Apprentice 6’s first 20 minutes are online; contest will let a viewer shadow the winner

In advance of Sunday’s return of The Apprentice 6, Donald Trump has been picking a fight with Rosie O’Donnell, saying increasingly nasty things about her. But apparently that’s not the show’s entire PR strategy.

Instead, NBC is streaming the first 20 minutes of the show on NBC.com and Yahoo, according to a press release. The actual show debuts Sunday night.

Perhaps as a way to draw viewers to its site, Yahoo says it has “the first 24 minutes of the season premiere,” although NBC.com has just the first 20 minutes of the 90-minute premiere.

Yahoo is also offering a game that “lets fans predict each week what will happen on the show,” according to TV Week. But the prize is priceless: “The winner of the game will get to shadow the show’s winner for two weeks in his or her new job at the Trump Organization.” According to the official rules, the “winner will receive a trip for the winner to the city in which the winner of The Apprentice Season 6 TV series chooses to work for the Trump Organization, hotel accommodations for two weeks, a per diem, and an additional stipend.”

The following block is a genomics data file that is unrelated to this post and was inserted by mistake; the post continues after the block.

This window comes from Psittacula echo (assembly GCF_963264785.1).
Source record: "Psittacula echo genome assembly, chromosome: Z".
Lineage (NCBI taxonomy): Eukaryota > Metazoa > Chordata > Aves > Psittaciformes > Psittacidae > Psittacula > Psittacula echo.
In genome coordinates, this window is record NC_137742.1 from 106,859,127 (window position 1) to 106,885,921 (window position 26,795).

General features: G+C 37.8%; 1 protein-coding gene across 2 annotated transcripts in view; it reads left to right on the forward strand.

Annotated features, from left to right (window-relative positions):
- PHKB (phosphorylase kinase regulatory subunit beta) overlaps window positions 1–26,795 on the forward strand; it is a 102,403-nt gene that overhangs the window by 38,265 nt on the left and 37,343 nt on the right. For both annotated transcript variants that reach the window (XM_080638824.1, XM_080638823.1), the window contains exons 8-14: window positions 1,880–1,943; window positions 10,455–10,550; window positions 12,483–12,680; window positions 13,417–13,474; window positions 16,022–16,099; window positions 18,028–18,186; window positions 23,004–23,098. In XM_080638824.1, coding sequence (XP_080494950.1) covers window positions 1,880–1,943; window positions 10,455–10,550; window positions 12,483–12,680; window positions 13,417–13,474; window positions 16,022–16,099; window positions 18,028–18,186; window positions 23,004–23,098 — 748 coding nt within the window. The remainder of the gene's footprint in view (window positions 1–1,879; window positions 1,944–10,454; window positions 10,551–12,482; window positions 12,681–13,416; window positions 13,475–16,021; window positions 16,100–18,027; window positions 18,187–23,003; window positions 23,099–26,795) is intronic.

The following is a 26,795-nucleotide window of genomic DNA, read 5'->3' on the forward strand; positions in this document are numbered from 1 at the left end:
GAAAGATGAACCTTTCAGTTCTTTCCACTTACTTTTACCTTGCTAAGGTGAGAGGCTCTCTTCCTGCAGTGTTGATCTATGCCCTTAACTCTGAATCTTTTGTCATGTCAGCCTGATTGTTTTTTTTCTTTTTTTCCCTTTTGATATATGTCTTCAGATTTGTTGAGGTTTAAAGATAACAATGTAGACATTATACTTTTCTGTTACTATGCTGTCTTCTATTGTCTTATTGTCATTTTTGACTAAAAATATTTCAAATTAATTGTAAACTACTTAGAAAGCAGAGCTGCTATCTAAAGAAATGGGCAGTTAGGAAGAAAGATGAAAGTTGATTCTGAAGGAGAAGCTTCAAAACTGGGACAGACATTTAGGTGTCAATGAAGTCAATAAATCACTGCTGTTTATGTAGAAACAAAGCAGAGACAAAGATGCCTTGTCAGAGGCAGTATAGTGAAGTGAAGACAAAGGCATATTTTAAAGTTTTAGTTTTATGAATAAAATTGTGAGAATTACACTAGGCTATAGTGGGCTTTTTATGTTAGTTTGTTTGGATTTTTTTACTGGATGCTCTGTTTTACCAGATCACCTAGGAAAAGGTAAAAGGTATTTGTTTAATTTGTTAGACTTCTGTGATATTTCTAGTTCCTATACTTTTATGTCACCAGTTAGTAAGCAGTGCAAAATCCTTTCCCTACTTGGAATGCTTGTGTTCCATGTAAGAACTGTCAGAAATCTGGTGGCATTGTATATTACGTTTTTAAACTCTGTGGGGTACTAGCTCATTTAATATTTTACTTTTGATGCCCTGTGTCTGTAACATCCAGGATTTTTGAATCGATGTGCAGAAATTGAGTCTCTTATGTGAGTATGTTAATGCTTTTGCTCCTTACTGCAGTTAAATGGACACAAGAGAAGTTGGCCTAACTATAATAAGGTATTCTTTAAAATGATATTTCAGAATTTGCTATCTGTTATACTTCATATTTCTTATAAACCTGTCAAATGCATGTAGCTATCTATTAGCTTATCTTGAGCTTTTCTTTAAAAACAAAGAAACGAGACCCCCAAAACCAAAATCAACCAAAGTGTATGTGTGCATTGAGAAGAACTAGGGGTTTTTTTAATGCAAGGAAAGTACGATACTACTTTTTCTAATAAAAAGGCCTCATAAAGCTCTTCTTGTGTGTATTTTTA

NBC.com and Yahoo! Giving Viewers Sneak Peek… [NBC press release]
Yahoo to Offer ‘Apprentice’ Game [TV Week]

The Sing-Off loses its star

Ben Folds

NBC's super-fun December a capella singing competition The Sing-Off is returning, but without its star judge, Ben Folds, and only as a two-hour special. Those are really depressing changes for a series that proved itself to be a super-fun show when it returned last December.


A film director talks about becoming a reality TV character

Anna Martemucci

What is it like to have your life turned into reality TV? Director Anna Martemucci, one of the two directors featured on Starz' exceptional reality series, talks about that, the competition, and her collaboration with her husband and brother-in-law.

Plus: How the show's producers tried to keep the $250,000 competition fair.

about the writer

Andy Dehnart is a journalist who has covered reality television for more than 15 years and created reality blurred in 2000. A member of the Television Critics Association, his writing and criticism about television, culture, and media has appeared on NPR and in Playboy, Buzzfeed, and many other publications. Andy, 36, also directs the journalism program at Stetson University in Florida, where he teaches creative nonfiction and journalism. He has an M.F.A. in nonfiction writing and literature from Bennington College. More about reality blurred and Andy.